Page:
The harvest is in full swing. So what was it like in bygone days?
The county reports of the Board of Agriculture and Internal Improvement, published between 1793 and 1817 include a great deal of information on agriculture and agricultural practices. The report for the county of Stirlingshire includes a wide-ranging report on harvesting of wheat. So what does the report say about it?
“In reaping, the sickle is universally made use of. An evident improvement of the sickle is now very generally introduced. The old sickle, which is still most frequently used, is teethed somewhat like a saw; the teeth soon wear out, and, for the most part, the sickle is henceforth useless, unless the teeth be renewed on the anvil. The improved sickle is broader on the blade; it has no teeth, and is of a better metal; on the principle of the scythe, it is sharpened from time to time by a stone. It cuts with more ease than the other, and lasts for a much longer time.
By the sickle the grain is, no doubt, cut down more regularly, and is more easily collected into sheaves than by any other method, but the operation is slow, and it requires many hands. it would be perhaps the most important acquisition to agricultural operations that has been made for a long while, if an instrument were invented, by which corns could be cut down, and the sametime gathered into sheaves, as hay is cut down by the scythe. In grounds completely level and free from stones , like the Cras of Stirlingshire, an estimate might at least be made in the proportional expense, whether by labour or by loss, or reaping corns with the sickle or with the scythe.
The size of the sheaves is proportioned to the length of the straw. In wet seasons they are not made large. Twelve of these in oats and barley, and fourteen in wheat make a shock, or, as we call it, a shook. In placing the stock, attention is paid in this climate, as ought perhaps to be done in every other, throughout the kingdom, to the point of the compass from which the storm or weather most generally blows. If the side of the stock be placed towards the point, the greatest possibe surface is exposed to the weather, and the corn suffers accordingly; the end of the stock therefore is presented to the weather. In this district, from the circumstances of the weather, the stock is generally placed in a direction from S.W. to N.E. In narrow allies, and where hills and woods interfere, there may arise a difference of the currents of air, and in such situations experience must guide.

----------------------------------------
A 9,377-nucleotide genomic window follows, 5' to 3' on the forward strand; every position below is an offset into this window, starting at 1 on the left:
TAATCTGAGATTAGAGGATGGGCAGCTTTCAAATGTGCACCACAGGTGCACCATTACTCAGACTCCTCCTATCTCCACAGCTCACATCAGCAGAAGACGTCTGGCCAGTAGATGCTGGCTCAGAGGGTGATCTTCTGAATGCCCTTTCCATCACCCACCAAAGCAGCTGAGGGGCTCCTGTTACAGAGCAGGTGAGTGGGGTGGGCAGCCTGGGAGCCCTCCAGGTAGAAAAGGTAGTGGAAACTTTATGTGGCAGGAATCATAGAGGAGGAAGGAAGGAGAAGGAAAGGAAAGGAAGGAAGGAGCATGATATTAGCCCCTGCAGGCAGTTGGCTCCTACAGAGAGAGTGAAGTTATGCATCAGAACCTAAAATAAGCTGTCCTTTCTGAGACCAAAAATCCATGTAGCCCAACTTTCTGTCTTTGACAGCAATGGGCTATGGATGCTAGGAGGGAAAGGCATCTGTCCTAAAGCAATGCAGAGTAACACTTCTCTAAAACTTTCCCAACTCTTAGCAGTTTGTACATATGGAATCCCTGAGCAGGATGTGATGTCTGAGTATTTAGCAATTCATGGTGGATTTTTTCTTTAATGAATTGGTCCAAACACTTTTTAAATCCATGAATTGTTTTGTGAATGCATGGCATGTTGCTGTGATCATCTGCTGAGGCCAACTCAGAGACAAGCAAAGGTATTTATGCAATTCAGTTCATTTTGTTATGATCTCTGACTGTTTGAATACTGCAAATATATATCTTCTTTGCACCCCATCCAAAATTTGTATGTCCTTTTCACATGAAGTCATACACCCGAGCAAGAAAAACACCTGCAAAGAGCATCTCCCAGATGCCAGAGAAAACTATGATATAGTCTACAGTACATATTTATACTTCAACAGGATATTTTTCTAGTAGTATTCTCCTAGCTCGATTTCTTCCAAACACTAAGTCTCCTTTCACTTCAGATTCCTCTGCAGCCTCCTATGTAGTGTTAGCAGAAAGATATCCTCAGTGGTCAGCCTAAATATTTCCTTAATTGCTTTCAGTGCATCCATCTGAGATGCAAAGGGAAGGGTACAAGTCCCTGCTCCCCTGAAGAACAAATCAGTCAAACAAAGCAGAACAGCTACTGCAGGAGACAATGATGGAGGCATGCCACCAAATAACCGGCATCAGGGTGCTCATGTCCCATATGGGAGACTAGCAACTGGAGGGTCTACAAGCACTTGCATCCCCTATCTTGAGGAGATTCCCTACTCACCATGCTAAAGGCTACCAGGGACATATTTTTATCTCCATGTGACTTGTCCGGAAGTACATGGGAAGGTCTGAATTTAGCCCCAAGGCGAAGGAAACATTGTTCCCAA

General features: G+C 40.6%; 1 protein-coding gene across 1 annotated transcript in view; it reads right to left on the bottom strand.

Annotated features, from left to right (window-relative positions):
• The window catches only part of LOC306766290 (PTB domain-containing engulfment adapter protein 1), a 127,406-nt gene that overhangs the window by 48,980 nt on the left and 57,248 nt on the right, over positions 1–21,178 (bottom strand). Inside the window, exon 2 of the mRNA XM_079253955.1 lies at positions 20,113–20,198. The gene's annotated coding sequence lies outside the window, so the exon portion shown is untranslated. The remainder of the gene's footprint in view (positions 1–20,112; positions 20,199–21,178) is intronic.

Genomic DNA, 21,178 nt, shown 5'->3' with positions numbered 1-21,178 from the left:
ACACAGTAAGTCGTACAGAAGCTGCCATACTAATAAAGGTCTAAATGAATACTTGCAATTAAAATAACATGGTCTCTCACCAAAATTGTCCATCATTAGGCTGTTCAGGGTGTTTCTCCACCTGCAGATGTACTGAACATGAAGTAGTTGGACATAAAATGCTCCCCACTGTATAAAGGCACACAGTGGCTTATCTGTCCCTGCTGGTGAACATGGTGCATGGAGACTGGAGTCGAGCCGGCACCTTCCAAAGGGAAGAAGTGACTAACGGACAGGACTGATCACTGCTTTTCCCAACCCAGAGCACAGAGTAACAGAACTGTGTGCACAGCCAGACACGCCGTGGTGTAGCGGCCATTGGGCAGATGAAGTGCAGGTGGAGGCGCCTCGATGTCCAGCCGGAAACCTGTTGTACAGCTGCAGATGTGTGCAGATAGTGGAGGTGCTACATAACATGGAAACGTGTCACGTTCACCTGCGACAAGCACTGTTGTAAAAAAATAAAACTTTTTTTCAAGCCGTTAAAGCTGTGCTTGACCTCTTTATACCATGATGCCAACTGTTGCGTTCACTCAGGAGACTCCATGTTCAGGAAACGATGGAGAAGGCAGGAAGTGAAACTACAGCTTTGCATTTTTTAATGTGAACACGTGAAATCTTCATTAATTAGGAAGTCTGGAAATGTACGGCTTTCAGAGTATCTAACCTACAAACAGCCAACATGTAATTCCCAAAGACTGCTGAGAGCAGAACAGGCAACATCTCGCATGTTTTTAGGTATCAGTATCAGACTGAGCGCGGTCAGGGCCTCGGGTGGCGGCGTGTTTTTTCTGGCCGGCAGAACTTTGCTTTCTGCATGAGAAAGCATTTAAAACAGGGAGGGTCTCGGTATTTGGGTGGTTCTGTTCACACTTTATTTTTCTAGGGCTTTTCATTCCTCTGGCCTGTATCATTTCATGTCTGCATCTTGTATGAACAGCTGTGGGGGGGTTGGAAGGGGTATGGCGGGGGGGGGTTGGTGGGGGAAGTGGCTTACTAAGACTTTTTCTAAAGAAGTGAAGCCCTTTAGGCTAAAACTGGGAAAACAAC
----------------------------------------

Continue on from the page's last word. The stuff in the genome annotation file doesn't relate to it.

On account of the succulent nature of beans, pease, and other leguminous plants, they are left loose upon the ground for sometime before they are bound up into sheaves, that they may lose in part their superabundant juices.
In very wet and unfavourable seasons, a method is practised in this county, which perhaps is not much known elsewhere, and may be shortly stated. The sheaves, instead of being set up in stocks, are set up singly on the lower end, the band being slip up near the top, and the middle opened and exposed loosely to the current of the air. This method is here called gaiting. It is had recourse to only in extremity; there is much loss sustained by the exposure of the ears of corn to the weather and to the birds; but if there be only a few hours of drought and sunshine, the victual will not be finally lost.
When the sheaves are exhausted of the moisture which had remained in the stalks, or which they had imbibed from the weather, they are built up into large ricks or stacks, of a circular form, and with conical form, and with conical tops, the eaves, at the commencement of the top, projecting over the body of the stack to ward off the rain. The conical top is thatched with straw. These stacks contain from 30 to 90 or 100 thrives of victual, a thrave being two stocks. No great quantity of grain is put ito the barn at once; it is safer in the stack from the depredations of vermin.
To preserve the grain as much as possible from vermin, the stacks on every farm, conducted upon a proper system, ate placed upon wooden frames, fixed upon pillars of stone 18 or 20 inches high, and on each pillar there is a flag-stone projecting over it several inches. By this means vermin are effectually prevented from ascending into the body of the stack. In rainy seasons frames of wood are sometimes placed perpendicularly in the stack, to preserve them hollow, and to afford a free circulation of air throughout.”
Do you recognise elements of the harvest into the twentieth century?